|Pop Culture Gadabout|
Sunday, November 30, 2008 |
( 11/30/2008 03:56:00 PM ) Bill S.
"YOU'VE GOT TO GET THESE DISASTER FANTASIES OUT OF YOUR HEAD!" Soon as I heard the music playing in the opener to the series finale of The Shield, I knew that creator Shawn Ryan was gonna strike all the right moves. With its nattering refrain to "get out" of its title city, X's "Los Angeles" was a strongly apt soundtrack choice: both a reminder of what a shock to the system this series has been and an evocation of the urban decay that's long been one of the show's big subjects. What followed this opening remained wholly satisfying throughout – as we got to finally watch the series' anti-hero Vic Mackey get revealed to everybody for who he really is.
For all its talk about "good cop/bad cop/different kind of cop," at heart The Shield was primarily about the ways self-deception can lead men and women into the worst possible acts. The Shield of the title was as much the elaborate system of lies and rationalizations Mackey and his men held onto to push them deeper into the murk as it was a police badge – and as the final season approached its end, each of the surviving Strike Force's self-deceptions grew harder and harder for them to maintain.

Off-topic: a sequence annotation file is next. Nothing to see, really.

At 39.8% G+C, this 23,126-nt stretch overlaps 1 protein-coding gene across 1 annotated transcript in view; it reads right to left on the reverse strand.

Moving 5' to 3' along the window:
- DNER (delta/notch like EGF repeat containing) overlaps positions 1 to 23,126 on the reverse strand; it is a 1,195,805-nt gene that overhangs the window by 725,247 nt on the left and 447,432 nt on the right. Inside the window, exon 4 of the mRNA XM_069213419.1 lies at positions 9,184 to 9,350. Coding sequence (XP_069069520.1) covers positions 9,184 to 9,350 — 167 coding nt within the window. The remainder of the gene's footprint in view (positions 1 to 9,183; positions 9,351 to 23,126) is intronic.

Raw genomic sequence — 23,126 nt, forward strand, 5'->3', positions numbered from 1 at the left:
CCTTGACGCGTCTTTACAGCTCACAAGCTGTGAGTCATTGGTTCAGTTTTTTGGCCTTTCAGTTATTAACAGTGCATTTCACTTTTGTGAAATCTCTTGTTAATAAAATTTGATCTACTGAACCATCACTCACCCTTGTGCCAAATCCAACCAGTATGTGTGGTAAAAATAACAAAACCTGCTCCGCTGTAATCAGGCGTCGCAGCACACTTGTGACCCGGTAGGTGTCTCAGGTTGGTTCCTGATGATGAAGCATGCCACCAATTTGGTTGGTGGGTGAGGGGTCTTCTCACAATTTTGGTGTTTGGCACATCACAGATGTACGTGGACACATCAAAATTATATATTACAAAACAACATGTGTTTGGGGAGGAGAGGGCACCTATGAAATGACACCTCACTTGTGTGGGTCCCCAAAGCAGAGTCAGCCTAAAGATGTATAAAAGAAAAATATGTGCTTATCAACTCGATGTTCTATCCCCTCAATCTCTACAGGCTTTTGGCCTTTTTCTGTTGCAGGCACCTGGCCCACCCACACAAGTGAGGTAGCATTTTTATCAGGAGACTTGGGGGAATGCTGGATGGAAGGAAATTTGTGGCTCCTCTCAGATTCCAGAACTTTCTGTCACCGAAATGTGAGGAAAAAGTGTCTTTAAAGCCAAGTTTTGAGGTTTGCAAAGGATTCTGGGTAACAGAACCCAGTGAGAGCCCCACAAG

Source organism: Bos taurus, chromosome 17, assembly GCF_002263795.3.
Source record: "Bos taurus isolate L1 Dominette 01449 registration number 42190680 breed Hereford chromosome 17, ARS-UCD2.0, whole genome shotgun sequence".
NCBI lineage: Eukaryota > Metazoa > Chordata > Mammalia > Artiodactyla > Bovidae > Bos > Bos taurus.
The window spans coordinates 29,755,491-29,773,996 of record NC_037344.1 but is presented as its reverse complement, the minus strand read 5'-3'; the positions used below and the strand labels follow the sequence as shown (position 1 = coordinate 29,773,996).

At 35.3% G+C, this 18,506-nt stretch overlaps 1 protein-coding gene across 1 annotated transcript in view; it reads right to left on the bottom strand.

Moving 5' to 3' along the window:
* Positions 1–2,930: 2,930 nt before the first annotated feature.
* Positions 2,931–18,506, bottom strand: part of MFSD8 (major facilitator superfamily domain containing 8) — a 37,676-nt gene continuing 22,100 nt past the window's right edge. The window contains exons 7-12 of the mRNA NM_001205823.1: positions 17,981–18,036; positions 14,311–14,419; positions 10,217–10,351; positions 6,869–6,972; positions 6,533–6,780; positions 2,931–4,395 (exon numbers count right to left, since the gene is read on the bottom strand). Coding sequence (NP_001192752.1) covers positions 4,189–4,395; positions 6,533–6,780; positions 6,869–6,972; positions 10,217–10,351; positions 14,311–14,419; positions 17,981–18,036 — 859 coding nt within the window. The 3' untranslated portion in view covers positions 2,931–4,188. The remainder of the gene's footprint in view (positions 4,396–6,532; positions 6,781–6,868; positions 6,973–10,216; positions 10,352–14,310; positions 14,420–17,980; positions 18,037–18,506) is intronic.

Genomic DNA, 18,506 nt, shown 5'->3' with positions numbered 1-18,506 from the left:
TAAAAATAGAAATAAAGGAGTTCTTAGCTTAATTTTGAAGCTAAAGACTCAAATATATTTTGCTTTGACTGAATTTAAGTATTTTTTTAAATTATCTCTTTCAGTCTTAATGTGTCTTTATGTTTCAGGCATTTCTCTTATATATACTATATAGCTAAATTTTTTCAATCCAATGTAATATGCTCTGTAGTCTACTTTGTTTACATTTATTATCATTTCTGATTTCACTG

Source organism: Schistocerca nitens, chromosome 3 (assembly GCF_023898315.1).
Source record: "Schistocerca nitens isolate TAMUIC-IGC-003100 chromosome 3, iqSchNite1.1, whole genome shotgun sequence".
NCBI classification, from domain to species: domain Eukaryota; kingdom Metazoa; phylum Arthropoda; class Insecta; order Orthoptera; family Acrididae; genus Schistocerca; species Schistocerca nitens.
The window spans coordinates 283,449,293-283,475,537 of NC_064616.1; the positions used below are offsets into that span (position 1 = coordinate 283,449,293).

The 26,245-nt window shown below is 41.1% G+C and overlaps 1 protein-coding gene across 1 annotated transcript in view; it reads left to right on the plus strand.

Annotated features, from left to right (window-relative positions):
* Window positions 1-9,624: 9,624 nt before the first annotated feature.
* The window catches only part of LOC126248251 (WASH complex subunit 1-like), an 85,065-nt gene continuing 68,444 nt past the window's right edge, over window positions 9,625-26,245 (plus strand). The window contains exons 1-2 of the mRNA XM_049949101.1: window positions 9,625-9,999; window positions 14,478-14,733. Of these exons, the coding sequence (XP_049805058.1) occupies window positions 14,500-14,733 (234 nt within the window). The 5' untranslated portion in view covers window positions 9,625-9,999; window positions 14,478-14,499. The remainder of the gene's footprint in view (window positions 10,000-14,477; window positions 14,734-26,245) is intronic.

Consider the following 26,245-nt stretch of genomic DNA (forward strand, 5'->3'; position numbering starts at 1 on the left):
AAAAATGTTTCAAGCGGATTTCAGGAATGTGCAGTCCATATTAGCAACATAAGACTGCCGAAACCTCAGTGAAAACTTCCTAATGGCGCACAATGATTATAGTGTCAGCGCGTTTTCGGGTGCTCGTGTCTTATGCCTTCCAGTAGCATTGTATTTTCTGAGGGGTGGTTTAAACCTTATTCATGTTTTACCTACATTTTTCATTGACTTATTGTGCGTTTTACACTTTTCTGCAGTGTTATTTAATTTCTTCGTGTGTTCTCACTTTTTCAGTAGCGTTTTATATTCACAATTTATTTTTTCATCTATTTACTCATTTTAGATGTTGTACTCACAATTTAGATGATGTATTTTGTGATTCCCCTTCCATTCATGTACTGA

Watching this process occur brought out some exemplary performances: especially from lead Michael Chiklis and Walton Goggins as doomed team betrayer Shane Vendrell. If anything, Goggins edged out Chiklis when it came to fearless acting this season. When, in the final episode, Shane futilely tries to convince his pregnant wife Mara that everything will somehow turn out all right, we know at this point that even he doesn't swallow the lie. Even Mara's young son knows something's "wrong."
In their belief that their essential rightness justifies any act, no matter how appalling (remember the face on the stove?), Mackey and the rest of his crew were definitely creatures of their time. And as satisfying as it's been to watch them fall, I'm gonna miss 'em . . .
Labels: teleseries# |